Reason: Restricted by author. A copy can be supplied under Section 51(2) of the Australian Copyright Act 1968 by submitting a document delivery request through your library or by emailing firstname.lastname@example.org
Novel 14-helical functionalised β3-peptides
In order to distinguish essays and pre-prints from academic theses, we have a separate category. These are often much longer text based documents than a paper.
posted on 06.02.2017by Gopalan, Romila Devi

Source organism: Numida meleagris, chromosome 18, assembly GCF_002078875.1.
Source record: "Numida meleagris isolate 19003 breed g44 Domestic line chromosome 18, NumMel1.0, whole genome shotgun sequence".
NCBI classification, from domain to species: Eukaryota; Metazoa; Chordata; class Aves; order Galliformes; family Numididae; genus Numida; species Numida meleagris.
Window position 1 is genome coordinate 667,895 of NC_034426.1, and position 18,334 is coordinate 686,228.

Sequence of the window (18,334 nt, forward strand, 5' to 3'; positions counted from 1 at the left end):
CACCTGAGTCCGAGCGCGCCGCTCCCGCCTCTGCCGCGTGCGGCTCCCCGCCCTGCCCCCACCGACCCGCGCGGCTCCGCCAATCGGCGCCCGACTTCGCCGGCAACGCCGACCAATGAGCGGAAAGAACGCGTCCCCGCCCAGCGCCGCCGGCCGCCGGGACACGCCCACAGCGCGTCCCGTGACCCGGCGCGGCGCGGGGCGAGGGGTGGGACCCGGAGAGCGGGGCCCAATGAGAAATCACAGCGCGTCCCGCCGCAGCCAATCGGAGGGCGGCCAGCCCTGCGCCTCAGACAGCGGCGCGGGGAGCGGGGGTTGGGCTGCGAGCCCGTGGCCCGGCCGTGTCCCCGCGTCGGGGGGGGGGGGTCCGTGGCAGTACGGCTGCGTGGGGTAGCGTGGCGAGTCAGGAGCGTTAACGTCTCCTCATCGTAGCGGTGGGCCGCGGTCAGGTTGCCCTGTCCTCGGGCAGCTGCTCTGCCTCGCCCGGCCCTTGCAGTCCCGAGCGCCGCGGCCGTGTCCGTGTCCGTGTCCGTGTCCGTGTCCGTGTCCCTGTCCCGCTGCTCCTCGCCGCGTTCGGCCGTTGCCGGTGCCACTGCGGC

β3-Peptides, (oligomers of β3-amino acids) are among the most widely studied unnatural peptides at present, due to their ability to adopt discrete and stable secondary helical structures. Of the many types of helices formed by β3-peptides, 14-helices are particularly interesting as they have 3 residues per helical turn (with a pitch of 5.0Å) and are stabilised by 14-membered hydrogen bonding rings. This allows the side chains to be aligned perfectly in three faces. The residues at positions i/i+3 are not only on the same face of the helix but are also are relatively close to each other. The aim of this study was to design and synthesise novel 14-helical stapled β3-peptides on which further functionalisation of the stapled face of the helix can be performed and used to create novel peptide assemblies. β3-Peptides were synthesised by incorporating O-allyl-β3-serines and allyl-β3-glycines at i/i+3 positions and efficiently stapling the allyl groups via ring closing metathesis (RCM) on a solid support. Further functionalisation was also performed on the alkene moiety of the staple with established alkene chemistry. The CD and NMR spectroscopic studies showed that β3-peptides, unstapled, stapled as well as functionalised staple, exhibited 14-helix signatures. These results indicate the stability of the 14-helical conformation in β3-peptides irrespective of the modification performed on the peptide. Crystallographic studies also confirms that the unstapled, stapled or functionalised staple in β3-peptides are not only 14-helical but that they assemble into ‘super-helices’. These are nanorod-like structures which self-assemble axially through three intermolecular hydrogen bonds between adjacent peptides. The crystal packing also showed that ‘super-helices’ or nanorods arranged in antiparallel sheets and are held together by hydrophobic interactions and apparently a critical hydrogen bonding between antiparallel nanorods. These findings suggest that 14-helical β3-peptides are very stable and can be structurally manipulated without altering its folding conformation or the binding motifs. Thus, 14-helical β3-peptides can be used to generate a library of new molecules of biological significance.